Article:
Thomas Jefferson Papers

To Thomas Jefferson from John Page, 13 February 1799

From John Page

Rosewell Feby. 13th. 1799

I thank you my dear Friend for your Letter & the Pamphlets inclosed. I see clearly through the Dark Windings, & turnings, dark as they are—

War with France has long been the favorite Object of our Govt. Porcupine first prepared me for this Event, by his declaration in Novr. 1796, that the Ud. S.s would be “obliged to go to War with France, & with Spain too; & that the sooner you drive them (every frenchman & Spaniard) said he into the Gulph of Mexico the better”—I have no doubt that a conditional Alliance offensive & defensive has been formed by R.K. & the british Minister—& that Britain is urging our Govt. on to its Ratification. Hence Congress is to be provoked into a Declaration of War; or at least into Measures which must force France to declare War—One of which, & the most compleatly calculated to effect this, is that which you mention respecting opening Commerce with Toussaint—The Statement of Expences you mention I think is far short of what they will be. The inclosed Address will shew you that I have taken some Steps towards going to the next Congress, a shorter I published to my Gloucester & Mathews Friends.

being afraid of losing a Conveyance by the Stage for this, I can only add that I am affectily. yrs.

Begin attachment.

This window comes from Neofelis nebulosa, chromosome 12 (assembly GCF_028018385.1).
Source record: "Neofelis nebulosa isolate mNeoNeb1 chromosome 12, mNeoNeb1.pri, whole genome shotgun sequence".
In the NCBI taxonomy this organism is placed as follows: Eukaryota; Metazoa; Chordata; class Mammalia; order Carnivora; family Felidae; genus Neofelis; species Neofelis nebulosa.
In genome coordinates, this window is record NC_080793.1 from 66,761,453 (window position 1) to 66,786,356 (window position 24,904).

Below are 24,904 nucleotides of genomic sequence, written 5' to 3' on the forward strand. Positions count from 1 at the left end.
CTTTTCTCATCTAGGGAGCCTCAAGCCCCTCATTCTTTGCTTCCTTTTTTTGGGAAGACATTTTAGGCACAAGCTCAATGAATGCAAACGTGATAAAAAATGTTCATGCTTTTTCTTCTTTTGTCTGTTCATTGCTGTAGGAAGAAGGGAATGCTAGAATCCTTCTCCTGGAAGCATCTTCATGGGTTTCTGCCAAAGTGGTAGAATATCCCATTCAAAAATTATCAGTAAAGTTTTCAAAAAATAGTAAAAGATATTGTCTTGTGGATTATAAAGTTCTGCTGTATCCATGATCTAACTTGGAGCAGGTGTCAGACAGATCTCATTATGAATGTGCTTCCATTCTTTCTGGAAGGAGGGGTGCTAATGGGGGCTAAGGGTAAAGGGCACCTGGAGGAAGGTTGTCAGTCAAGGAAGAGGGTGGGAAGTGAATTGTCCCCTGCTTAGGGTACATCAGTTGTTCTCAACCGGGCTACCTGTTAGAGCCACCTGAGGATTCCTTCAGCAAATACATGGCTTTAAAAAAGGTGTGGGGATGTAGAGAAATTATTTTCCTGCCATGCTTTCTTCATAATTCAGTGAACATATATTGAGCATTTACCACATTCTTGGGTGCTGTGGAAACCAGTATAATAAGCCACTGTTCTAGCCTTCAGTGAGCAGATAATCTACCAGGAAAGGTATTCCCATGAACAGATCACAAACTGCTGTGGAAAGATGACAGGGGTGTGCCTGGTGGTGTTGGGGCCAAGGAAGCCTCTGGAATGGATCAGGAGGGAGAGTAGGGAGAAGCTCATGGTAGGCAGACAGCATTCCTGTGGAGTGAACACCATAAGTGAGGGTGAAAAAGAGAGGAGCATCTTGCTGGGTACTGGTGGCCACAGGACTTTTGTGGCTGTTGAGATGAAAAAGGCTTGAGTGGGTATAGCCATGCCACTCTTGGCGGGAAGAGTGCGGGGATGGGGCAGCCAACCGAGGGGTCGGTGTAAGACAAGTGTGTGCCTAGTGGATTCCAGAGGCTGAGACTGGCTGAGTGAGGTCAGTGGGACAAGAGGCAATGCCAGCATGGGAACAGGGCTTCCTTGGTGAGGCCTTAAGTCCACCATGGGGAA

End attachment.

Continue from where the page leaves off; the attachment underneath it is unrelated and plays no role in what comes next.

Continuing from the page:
John Page

RC (DLC); endorsed by TJ as received 23 Feb. and so recorded in SJL. Enclosure: see below.

For TJ’s letter to Page, see 24 Jan. 1799.

Writing as Peter Porcupine in Porcupine’s Political Censor, For November 1796 (Philadelphia, 1796), William Cobbett asserted that Spain had probably given control over Louisiana, and thus over the Mississippi River commerce of the United States, to France, and in response the U.S., through an Alliance with Great Britain, could deprive the French of their possessions in the West Indies and “might forbid them to set a foot in Louisiana, or might drive them and their ‘natural allies,’ the Spaniards,” into the Gulf (p. 76). R.K. & The British Minister: Rufus King and, presumably, William Pitt.

Page’s address of 16 Nov. 1798 was To the Citizens of Accomack, Northampton, Elizabeth-City, Warwick and York (Richmond, 1798; Evans, description begins Charles Evans, Clifford K. Shipton, and Roger P. Bristol, comps., American Bibliography: A Chronological Dictionary of all Books, Pamphlets and Periodical Publications Printed in the United States of America from …1639 …to …1820, Chicago and Worcester, Mass., 1903–59,14 vols. description ends No. 34291), counties that had been added to Gloucester and Mathews to compose the congressional district Page had represented for four terms until he lost the seat for the Fifth Congress to Thomas Evans. Despite Page’s challenge, Evans retained the seat for the Sixth Congress (Biog. Dir. Cong. description begins Biographical Directory of the United States Congress, 1774–1989, Washington, D.C., 1989 description ends , 976, 1605).

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